Letters of Franklin K. Lane eBook

Franklin Knight Lane
This eBook from the Gutenberg Project consists of approximately 506 pages of information about Letters of Franklin K. Lane.

To Franklin D. Roosevelt New York, August, [1920]

Dear old man,—­This is hard work—­to say that I can’t be with you on this great day in your life. [Footnote:  Notification ceremonies following Franklin D. Roosevelt’s nomination as Vice-president by the Democratic party.] You know that only the mandate of the medical autocrats would keep me away, not that I could do you any good by being there, but that you might know that many men like myself take pride in you, rejoice in your opportunity, and keep our faith in Democracy because out of it can come men of ideals like yourself.  I know/that you will not allow yourself to become cheap, undignified, or demagogical.  Remember, that East and West alike, we want gentlemen to represent us, and we ask no man to be a panderer or a hypocrite to get our votes.  Frankness, and largeness, and simplicity, and a fine fervor for the right, are virtues that some must preserve, and where can we look for them if not from the Roosevelts and the Delanos?

It is a great day for you and for all of us.  Be wise!  Don’t be brilliant.  Get plenty of sleep.  Do not give yourself to the handshakers.  For now your word carries far, and it must be a word worthy of all you stand for.  I honestly, earnestly ask God’s blessing on you.  As always,


Our love to your dear Mother,—­proud happy Mother,—­and to Eleanor.

To Mrs. George Ehle

Katonah, September, 1920

To the Ehle,—­Now this is a pleasure to have a minute’s talk with you in the cool under an apple tree.  You are gay, with Grouitches, and other festive creatures, while I am glum, gloomy and lugubrious.  You know this is a novel experience for me to be in care of two nurses and a doctor, not to speak of a wife; but I am obedient, docile, humble, tractable, and otherwise dehumanized.  The plan here is to follow my boy’s statement of the modern prescription for women, “Catch ’em young; treat ’em rough; tell ’em nothing.”  Well, they don’t catch me young, but otherwise the prescription is filled.  They reduced me to weakness, dependence, and a sort of sour-mash, and now they say that on this foundation they will build me up.  Tho’ I am still to lose some weight, being only twenty-four pounds under my average for twenty years.  I will emerge from this spot, if I emerge at all, a regular Apollo, and will do Russian dances for you on that lovely lawn under the mulberry tree.  And what happy memories of that spot I do have, and they cluster about you, with your soft hand and your understanding eye and your sympathetic mouth.  You don’t mind my making love to you in this distant fashion do you?  Well, this is a charming jail, but jail it is after all, for I can’t flee, though all the leisure in the world were mine—­and it irks an American eagle or eaglet.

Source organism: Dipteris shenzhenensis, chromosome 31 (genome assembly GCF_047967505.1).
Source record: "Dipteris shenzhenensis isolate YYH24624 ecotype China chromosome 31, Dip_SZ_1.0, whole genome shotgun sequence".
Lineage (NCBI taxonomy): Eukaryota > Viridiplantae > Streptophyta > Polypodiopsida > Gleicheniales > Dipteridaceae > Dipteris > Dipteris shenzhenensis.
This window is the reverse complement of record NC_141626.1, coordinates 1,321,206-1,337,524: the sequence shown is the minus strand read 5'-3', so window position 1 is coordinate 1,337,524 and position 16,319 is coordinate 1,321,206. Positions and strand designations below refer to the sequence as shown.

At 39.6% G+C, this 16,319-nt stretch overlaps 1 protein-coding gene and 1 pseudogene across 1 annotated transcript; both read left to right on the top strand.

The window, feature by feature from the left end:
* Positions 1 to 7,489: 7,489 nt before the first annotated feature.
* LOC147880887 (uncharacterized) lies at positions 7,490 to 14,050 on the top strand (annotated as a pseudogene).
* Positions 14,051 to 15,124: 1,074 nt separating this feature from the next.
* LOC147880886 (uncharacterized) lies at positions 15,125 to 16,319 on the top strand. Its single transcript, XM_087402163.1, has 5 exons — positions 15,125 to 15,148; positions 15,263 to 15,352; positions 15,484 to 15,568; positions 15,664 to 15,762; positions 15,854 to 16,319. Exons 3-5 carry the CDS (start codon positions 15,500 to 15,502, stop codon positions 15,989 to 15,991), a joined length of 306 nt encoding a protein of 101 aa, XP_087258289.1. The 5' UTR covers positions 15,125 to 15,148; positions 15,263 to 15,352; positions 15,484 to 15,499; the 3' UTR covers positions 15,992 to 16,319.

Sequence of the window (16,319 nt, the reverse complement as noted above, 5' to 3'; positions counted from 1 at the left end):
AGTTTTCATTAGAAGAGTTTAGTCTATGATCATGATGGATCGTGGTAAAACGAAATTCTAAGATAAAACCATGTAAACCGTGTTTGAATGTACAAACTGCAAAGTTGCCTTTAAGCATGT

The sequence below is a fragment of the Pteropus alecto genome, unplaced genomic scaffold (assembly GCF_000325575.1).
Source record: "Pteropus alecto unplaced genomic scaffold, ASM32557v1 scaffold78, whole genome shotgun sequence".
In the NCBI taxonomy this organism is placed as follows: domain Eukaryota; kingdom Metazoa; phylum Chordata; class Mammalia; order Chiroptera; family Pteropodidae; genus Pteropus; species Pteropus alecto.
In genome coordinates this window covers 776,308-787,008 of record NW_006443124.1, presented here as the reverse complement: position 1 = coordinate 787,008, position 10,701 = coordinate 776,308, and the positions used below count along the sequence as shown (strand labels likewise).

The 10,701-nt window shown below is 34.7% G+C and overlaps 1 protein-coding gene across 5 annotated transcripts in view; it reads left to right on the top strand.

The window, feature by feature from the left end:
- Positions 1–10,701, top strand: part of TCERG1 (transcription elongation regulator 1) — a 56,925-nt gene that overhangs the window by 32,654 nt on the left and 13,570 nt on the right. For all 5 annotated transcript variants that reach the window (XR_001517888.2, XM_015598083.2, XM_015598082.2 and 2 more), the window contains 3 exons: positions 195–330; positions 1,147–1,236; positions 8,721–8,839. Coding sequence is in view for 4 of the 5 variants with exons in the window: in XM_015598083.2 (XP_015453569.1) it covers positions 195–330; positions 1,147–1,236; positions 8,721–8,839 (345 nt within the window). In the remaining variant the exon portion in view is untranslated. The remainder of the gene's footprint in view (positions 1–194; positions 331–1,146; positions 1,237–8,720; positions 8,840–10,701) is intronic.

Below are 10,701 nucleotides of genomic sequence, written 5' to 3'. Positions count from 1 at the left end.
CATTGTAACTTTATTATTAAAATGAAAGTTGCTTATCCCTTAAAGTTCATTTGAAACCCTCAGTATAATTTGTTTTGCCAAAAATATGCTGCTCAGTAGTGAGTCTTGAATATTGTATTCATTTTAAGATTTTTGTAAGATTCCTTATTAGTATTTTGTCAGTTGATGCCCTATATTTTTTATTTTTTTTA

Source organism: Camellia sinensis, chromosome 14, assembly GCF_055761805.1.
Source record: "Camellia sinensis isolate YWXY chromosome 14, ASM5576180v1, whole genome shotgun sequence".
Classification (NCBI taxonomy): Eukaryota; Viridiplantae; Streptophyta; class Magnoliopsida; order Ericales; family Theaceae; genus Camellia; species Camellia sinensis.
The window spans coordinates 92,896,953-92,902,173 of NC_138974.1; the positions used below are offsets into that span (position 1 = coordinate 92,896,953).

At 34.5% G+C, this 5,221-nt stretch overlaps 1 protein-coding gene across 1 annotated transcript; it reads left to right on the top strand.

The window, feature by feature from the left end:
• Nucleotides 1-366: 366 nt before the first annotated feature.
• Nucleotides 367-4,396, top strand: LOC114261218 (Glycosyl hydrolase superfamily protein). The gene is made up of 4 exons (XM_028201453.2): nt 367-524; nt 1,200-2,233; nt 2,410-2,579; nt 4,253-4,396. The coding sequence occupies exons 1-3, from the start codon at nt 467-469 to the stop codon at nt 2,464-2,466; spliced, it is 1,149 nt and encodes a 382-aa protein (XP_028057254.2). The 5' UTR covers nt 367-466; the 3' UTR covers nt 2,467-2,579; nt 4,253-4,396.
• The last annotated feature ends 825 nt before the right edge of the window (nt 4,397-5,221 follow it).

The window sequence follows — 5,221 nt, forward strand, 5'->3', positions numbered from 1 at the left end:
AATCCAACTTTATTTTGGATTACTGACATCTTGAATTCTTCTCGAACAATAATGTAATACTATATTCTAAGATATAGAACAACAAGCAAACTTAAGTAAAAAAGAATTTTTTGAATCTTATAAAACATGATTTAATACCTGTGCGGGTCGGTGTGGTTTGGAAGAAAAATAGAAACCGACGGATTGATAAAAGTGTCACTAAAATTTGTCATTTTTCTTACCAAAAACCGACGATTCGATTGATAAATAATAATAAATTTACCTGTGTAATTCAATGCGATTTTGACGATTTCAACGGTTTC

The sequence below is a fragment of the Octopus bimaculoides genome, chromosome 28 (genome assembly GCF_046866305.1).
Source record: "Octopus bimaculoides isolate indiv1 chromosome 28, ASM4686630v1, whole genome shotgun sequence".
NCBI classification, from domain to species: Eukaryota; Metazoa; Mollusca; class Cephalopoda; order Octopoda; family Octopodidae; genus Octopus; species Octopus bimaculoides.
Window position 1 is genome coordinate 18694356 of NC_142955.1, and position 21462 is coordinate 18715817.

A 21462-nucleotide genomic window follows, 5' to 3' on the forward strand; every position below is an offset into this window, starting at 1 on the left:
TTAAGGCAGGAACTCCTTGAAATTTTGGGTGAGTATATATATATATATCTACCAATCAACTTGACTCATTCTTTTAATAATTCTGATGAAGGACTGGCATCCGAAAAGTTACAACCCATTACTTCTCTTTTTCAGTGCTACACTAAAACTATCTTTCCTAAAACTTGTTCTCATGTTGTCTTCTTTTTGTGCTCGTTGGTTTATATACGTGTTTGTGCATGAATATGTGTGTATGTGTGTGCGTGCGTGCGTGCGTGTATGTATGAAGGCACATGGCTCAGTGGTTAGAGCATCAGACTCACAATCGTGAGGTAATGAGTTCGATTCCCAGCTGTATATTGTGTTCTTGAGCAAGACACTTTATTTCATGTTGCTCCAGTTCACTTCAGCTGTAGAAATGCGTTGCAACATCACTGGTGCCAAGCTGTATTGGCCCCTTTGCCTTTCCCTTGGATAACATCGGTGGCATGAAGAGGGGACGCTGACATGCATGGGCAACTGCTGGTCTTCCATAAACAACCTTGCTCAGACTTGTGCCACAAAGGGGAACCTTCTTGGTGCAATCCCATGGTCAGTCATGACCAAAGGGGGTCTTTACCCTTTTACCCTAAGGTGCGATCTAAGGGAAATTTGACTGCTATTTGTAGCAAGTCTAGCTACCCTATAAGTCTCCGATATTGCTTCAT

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Letters of Franklin K. Lane from Project Gutenberg. Public domain.
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